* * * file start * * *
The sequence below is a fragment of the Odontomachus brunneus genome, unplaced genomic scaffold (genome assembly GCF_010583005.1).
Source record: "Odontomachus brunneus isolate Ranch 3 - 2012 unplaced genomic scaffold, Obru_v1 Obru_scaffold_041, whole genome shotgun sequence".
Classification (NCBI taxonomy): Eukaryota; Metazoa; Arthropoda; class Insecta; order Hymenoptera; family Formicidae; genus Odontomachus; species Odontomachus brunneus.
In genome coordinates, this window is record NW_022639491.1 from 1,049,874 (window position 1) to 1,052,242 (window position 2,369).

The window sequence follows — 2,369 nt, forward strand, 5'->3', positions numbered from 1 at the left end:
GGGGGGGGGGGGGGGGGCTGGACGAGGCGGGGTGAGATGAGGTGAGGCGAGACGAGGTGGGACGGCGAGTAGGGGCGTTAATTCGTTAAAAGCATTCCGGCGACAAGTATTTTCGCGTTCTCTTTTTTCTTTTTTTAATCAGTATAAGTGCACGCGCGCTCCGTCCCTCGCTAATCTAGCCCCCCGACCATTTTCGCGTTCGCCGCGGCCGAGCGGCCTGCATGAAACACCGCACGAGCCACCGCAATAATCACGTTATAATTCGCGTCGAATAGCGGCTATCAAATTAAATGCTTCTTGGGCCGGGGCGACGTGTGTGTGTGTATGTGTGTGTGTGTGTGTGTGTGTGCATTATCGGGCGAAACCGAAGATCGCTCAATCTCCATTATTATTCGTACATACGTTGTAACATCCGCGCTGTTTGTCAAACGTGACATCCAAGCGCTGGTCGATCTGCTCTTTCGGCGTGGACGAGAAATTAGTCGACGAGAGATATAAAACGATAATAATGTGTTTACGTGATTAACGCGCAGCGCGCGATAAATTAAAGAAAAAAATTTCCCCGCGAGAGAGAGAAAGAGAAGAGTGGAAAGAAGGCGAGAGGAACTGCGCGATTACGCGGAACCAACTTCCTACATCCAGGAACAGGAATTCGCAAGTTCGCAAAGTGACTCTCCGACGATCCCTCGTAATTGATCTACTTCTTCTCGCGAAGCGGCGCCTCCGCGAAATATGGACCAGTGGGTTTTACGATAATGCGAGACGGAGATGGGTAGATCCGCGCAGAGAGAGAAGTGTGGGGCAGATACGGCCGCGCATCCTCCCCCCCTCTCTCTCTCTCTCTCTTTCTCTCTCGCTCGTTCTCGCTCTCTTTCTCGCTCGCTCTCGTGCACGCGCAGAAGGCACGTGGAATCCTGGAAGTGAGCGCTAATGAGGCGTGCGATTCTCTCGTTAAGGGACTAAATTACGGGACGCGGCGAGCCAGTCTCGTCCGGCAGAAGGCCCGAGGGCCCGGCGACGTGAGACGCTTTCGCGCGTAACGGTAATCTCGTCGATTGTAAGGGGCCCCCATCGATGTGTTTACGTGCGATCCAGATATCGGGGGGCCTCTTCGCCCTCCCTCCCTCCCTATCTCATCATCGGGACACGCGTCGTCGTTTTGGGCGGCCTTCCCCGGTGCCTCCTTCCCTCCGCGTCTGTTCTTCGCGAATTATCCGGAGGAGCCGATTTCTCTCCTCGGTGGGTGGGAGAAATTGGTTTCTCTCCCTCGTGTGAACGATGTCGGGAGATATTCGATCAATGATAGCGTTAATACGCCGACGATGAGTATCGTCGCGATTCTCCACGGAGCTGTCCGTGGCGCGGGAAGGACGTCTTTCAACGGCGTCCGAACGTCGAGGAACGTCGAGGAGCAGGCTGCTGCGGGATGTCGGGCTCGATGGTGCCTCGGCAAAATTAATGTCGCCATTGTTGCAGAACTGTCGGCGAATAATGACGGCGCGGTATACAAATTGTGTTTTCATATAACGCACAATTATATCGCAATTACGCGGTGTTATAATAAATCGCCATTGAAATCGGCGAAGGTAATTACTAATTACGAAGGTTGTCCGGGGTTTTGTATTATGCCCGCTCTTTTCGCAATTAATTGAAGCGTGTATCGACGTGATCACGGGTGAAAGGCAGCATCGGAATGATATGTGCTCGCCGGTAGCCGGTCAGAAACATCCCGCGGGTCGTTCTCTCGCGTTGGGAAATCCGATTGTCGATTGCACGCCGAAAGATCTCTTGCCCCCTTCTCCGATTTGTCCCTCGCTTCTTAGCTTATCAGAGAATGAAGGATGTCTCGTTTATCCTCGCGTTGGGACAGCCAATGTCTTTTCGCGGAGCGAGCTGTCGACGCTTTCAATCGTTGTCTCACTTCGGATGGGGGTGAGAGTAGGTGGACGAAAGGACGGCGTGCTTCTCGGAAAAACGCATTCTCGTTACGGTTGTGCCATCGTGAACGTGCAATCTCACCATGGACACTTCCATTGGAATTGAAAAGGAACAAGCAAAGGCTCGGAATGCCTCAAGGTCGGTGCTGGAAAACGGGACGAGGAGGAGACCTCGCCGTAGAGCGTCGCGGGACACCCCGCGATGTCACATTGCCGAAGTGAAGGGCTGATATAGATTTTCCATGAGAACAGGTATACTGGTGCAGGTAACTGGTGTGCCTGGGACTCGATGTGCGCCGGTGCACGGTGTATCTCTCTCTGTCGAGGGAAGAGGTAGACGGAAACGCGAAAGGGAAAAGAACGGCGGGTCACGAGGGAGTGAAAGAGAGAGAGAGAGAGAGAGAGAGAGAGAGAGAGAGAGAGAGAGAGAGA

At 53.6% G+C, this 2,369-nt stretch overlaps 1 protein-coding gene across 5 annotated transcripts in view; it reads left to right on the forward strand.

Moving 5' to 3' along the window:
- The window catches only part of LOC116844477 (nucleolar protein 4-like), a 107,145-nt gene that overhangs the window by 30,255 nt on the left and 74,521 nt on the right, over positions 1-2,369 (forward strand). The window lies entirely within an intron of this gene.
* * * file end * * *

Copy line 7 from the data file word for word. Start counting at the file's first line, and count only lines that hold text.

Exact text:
At 53.6% G+C, this 2,369-nt stretch overlaps 1 protein-coding gene across 5 annotated transcripts in view; it reads left to right on the forward strand.